Frequently Asked Questions

Frequently Asked Questions (FAQs)

A Psychiatric Assistance Dog is a specially trained assistance dog that provides help to people with psychological disabilities. These dogs are generally taught basic obedience and are trained specifically to assist the person they serve with tasks related to their disability, such as reminding the individual to take medication or providing emotional support. They provide their handlers with companionship, reduce feelings of isolation, and can even help to reduce anxiety or depression.

To be eligible for a Psychiatric Assistance Dog, you must have an undiagnosed impairment that severely restricts one or more major life activities. You must also demonstrate the following:

• Medically documented diagnosis and treatment of your disabling condition

• A detailed account of how your disability limits your daily activities

• An explanation as to why a Psychiatric Assistance Dog is necessary

• A commitment to work with an experienced trainer/handler in order to ensure that your dog is properly trained and socialized

• An understanding of the upkeep and responsibilities associated with owning an Assistance Dog, such as proper care and control in public settings.

An Emotional Support Dog (ESD) is an animal that provides comfort and support in the form of affection and companionship for an individual with a mental health disorder. These dogs should be prescribed by a licensed healthcare professional such as a psychiatrist, psychologist or social worker to whom the client has had some form of long-term relationship. ESDs differ from Psychiatric Assistance Dogs in that they are not trained to perform specific tasks for the disabled individual and are not protected under the UK laws so far. However, it is important to note that ESDs may qualify for certain housing rights and some airlines may allow them on board.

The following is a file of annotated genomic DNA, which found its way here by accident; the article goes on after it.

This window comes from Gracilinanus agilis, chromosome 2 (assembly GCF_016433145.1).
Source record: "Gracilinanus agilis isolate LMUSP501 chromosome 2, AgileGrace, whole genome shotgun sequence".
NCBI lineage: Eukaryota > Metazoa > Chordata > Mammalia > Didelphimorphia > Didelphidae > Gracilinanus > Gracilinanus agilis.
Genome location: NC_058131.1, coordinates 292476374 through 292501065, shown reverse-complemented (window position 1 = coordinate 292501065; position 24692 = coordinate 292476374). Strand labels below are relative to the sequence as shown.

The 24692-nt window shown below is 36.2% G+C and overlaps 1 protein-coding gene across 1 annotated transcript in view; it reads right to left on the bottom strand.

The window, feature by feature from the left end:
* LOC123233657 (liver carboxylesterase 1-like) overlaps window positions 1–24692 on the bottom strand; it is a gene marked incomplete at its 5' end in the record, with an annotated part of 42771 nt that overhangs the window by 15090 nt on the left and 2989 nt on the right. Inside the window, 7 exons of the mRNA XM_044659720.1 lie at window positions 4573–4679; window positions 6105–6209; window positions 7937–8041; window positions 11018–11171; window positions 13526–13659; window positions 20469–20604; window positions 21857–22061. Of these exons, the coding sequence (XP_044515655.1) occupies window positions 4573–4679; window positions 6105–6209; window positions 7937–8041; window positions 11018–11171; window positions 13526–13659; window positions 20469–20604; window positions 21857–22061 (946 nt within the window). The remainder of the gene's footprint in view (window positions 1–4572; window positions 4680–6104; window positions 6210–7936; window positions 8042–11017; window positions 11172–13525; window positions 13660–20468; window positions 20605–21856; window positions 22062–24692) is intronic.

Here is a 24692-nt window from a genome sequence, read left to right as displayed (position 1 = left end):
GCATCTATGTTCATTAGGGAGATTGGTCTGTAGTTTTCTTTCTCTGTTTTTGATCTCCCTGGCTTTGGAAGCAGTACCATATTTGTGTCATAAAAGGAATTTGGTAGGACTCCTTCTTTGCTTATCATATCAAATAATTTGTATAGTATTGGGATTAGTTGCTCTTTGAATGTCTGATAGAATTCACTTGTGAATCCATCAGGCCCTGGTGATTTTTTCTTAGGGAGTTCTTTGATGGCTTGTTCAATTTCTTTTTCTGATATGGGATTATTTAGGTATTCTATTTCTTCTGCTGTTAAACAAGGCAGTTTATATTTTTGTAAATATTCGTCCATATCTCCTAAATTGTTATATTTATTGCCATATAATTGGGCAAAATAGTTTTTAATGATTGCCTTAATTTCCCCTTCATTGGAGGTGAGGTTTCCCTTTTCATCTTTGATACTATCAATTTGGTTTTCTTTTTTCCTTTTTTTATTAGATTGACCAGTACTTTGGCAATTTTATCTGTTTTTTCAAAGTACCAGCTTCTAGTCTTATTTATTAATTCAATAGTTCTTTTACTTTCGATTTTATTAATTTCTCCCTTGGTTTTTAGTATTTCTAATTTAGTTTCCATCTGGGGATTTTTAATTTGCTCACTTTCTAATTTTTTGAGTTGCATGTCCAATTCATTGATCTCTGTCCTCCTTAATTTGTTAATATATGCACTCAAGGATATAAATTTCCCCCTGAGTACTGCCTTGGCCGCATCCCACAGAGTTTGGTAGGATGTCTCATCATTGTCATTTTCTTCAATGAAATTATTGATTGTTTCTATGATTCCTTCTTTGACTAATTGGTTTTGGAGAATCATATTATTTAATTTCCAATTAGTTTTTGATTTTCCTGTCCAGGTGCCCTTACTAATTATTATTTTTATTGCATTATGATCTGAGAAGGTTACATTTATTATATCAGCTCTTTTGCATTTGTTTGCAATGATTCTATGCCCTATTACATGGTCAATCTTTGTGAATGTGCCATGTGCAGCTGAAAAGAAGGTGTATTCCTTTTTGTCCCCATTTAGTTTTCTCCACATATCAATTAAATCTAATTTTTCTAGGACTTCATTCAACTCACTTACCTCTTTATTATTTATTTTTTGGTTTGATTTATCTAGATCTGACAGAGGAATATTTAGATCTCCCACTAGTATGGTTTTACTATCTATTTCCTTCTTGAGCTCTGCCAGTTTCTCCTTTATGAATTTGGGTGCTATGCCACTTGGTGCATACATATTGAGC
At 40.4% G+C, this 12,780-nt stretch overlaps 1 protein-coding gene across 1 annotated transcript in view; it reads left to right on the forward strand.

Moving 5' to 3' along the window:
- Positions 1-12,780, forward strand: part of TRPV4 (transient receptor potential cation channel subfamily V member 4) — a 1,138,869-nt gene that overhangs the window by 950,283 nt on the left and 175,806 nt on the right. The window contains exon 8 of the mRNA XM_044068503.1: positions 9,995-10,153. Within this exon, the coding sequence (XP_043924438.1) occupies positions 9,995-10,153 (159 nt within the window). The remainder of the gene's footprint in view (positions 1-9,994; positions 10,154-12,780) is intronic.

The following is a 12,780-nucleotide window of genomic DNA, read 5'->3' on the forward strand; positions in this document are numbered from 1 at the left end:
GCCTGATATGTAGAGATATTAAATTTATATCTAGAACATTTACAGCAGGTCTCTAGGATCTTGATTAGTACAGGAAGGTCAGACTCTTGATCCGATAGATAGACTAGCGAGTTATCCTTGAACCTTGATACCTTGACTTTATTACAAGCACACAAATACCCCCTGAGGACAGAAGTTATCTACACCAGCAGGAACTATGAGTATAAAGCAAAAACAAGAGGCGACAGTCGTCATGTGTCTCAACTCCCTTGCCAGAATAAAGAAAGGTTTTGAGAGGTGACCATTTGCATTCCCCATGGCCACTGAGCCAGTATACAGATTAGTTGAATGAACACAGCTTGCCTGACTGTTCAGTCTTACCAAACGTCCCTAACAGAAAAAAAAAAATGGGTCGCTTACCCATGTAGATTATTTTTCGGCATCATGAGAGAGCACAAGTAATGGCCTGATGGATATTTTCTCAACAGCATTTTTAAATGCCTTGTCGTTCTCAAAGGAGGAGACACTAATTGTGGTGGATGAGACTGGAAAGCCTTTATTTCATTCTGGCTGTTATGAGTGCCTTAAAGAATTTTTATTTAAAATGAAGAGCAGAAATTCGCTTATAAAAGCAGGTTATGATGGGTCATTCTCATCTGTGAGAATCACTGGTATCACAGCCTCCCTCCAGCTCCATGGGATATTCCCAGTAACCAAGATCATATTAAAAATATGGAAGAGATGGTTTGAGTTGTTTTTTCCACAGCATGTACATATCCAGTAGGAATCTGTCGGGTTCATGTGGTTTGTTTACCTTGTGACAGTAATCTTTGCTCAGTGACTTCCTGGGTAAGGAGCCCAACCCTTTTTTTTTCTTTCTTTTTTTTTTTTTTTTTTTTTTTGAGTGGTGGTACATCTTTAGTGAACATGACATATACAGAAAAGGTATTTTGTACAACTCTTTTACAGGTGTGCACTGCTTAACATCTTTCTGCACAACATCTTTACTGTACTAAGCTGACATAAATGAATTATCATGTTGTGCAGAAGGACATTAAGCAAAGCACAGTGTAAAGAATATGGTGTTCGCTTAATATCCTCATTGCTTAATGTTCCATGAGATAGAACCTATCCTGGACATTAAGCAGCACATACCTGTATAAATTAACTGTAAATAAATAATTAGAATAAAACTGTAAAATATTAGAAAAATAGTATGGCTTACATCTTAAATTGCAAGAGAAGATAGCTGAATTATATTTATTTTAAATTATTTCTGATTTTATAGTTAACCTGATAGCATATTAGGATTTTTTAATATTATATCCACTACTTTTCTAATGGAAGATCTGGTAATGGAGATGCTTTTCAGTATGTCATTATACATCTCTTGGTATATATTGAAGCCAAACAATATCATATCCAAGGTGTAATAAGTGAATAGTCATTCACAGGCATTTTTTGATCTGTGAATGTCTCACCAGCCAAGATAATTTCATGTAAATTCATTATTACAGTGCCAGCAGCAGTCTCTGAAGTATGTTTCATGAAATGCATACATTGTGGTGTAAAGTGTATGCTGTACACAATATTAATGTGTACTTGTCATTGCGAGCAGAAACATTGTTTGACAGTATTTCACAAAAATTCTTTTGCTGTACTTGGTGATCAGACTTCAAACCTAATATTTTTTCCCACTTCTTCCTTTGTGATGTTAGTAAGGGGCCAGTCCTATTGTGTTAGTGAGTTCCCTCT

The qualifications for an Emotional Support Dog vary among individuals but typically require a person to be diagnosed with some form of mental health disorder. This could include anxiety, depression, PTSD, etc. Usually, a doctor or licensed therapist must provide written documentation as proof that the individual has been diagnosed and could benefit from having an emotional support dog. To be eligible, the individual must also be able to care for their animal and provide a safe living environment. There is no registration or certification process required for emotional support dogs—the only requirement is documentation from a doctor or therapist.

Therapy dogs are animals that are trained to provide comfort, affection and support to people in various settings. They are often used in hospitals, nursing homes, schools and other facilities to provide emotional support for individuals who may be facing difficult times. Therapy dogs must pass a test given by a certifying organization and have regular veterinary care. The handlers of therapy dogs must also be responsible and knowledgeable about their animal’s abilities. Therapy dogs are not considered service animals, but may still be able to accompany a person with an emotional disability if the facility allows it.

The criteria for a Therapy Dog differs from organization to organization. Generally, it requires that the dog is well-mannered and friendly in public settings, and has gone through obedience training either prior or soon after certification. Generally, the handler of the dog must also have sufficient knowledge of animal behavior to be able to make judgments about his or her dog’s reaction to different people and situations. Additionally, the dog must remain calm in a variety of environments, respond positively when other animals are present, and not be overly protective of its human companion. In addition to these criteria, organizations may also require that Therapy Dogs have had some form of temperament testing and/or received specific health clearances from a licensed veterinarian. Finally, the handler must be willing to comply with all applicable laws and regulations regarding animal owners and handlers. With the right qualifications, Therapy Dogs can provide emotional support and comfort to people in a variety of settings including hospitals, nursing homes, schools, libraries, and shelters.